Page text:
NO. 2432 PHILADELPHIA, 1980, NO. 2728 PHILADELPHIA, 1980, Appeal from the Orders of the Court of Common Pleas of Philadelphia County, Criminal at Misc. Nos. 80-912320 and 80-915243.
Alan Sacks, Assistant District Attorney, Philadelphia, for Commonwealth, appellant.
Mead S. Spurio, Philadelphia, for McMillan, appellee.
Joseph M. Smith, Philadelphia, for Manchester, appellee.
Spaeth, Johnson and Beck, JJ. Spaeth, J., files dissenting opinion.
[ 319 Pa. Super. Page 60]
The Commonwealth appeals from two orders of the court of common pleas, Philadelphia County, which granted private detective licenses to Rosborough J. McMillan, Jr. and Michael J. Manchester. The Commonwealth claims that it was error to grant the private detective licenses because McMillan and Manchester have been convicted of felonies in federal court in this state, and therefore are ineligible for licenses under the Private Detective Act, 22 P.S. §§ 11-30.*fn1 We agree, and therefore reverse the orders of the lower court.
[ 319 Pa. Super. Page 61]
The Private Detective Act regulates those engaged in various investigative activities of a broad range, including criminal activity, the credibility of witnesses, evidence to be used at judicial proceedings, and other endeavors which require a high level of moral responsibility and absolute reliability. The Act itself confers authority on the court of quarter sessions or the district attorney to assure that applicants are of "good character, competency, and integrity" (22 P.S. § 16[a]).
The purpose of the statute is explained in In re Sentry Security, Inc., 259 Pa. Super. 385, 393 A.2d 880 (1978), aff'd, 490 Pa. 578, 417 A.2d 190 (1980). Quoting Application for Harding, 246 Pa. Super. 180, 369 A.2d 871 (1977) the Sentry Security Court observed tht "[T]he qualifications required by [the Act] were designed to make sure that only people of good character, integrity, and competency could obtain a license" (259 Pa. Super. at 392, 393 A.2d at 884).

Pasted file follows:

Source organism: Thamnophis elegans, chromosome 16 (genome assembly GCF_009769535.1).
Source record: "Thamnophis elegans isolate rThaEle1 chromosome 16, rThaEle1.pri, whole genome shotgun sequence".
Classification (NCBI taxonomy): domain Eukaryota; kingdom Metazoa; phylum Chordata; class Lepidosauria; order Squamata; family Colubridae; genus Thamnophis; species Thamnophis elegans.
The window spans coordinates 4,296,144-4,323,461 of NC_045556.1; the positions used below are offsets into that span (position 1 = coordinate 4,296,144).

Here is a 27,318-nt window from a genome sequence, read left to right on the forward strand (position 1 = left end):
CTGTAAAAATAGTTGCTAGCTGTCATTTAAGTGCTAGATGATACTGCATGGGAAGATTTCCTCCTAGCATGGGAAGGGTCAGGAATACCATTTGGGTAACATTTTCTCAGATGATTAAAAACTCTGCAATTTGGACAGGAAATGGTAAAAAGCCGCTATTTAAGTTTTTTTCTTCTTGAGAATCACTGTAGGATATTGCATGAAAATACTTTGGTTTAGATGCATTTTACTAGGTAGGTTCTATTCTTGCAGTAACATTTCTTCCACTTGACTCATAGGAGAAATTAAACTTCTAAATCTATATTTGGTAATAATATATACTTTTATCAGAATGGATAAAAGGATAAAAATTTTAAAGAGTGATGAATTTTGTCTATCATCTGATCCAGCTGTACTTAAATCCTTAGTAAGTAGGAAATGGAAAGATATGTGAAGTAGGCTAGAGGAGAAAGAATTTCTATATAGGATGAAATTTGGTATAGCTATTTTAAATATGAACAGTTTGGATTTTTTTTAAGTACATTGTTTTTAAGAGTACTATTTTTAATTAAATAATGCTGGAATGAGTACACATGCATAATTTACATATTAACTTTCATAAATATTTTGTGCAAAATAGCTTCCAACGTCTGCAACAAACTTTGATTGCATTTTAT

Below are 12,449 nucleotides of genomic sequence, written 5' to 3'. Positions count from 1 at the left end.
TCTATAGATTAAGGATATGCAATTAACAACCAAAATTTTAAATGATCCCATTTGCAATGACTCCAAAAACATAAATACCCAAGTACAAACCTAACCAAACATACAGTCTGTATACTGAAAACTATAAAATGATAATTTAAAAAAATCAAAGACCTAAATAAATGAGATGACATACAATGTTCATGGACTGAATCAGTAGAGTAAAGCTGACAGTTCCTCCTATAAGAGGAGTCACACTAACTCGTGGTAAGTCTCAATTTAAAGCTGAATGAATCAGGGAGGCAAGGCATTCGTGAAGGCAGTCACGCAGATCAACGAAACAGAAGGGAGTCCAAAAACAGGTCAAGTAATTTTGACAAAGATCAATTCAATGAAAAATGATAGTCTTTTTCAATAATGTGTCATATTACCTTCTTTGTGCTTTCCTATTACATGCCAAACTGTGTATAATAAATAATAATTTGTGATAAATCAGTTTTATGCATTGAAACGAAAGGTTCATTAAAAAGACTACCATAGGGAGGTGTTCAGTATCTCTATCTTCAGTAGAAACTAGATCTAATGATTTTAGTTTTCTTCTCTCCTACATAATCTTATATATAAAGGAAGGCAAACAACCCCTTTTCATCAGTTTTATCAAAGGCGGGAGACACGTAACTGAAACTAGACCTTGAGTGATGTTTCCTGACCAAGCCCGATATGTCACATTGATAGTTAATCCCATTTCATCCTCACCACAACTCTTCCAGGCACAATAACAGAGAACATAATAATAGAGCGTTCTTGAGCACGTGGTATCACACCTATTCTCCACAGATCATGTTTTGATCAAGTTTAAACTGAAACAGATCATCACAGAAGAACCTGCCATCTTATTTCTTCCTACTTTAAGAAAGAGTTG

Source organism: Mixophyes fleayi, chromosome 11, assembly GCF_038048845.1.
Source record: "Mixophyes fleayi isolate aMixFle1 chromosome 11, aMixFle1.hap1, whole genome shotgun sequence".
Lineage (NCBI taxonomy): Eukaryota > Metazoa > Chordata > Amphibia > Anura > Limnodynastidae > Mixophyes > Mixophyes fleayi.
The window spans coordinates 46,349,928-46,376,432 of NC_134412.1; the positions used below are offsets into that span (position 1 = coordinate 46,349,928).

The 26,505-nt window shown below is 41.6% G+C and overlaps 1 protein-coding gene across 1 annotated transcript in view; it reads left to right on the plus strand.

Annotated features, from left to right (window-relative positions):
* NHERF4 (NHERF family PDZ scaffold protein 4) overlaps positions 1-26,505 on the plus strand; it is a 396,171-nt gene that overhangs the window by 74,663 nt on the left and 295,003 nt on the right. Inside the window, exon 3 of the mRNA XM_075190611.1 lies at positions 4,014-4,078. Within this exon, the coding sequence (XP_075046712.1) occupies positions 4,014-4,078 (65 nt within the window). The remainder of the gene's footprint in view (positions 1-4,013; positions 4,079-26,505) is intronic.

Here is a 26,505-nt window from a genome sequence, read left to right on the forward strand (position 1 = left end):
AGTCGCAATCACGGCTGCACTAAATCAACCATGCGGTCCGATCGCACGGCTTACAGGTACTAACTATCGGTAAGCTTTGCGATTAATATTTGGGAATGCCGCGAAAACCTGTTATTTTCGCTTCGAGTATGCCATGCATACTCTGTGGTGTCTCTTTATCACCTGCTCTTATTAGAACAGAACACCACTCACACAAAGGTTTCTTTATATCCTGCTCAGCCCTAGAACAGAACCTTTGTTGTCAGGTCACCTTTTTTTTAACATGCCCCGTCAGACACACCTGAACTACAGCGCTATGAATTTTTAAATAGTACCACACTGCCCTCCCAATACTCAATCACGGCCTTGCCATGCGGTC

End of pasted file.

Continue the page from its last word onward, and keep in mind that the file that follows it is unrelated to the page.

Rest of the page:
Section 16(b) of the Private Detective Act clearly states that "no . . . license shall be issued to any person who has been convicted in this State or any other state or territory of a felony . . . ." McMillan and Manchester have been convicted of felonies in federal court in Pennsylvania.
McMillan was convicted in the District Court for the Eastern District of Pennsylvania for a violation of 18 U.S.C.A. § 241. McMillan, then a Philadelphia police detective, and his co-conspirators were guilty of the illegal detention of eight people. Manchester was convicted in the District Court for the Eastern District of Pennsylvania for violations of 18 U.S.C.A. §§ 1961, 1962(c), 1963; 26 U.S.C.A. 7206(1), racketeering, conspiracy, mail fraud and filing false tax returns.
Manchester had received a private detective license in 1957 which expired in 1980. McMillan, dismissed from the Philadelphia Police Department because of his conviction, applied for a private detective license at about the same time that Manchester petitioned for a renewal of ...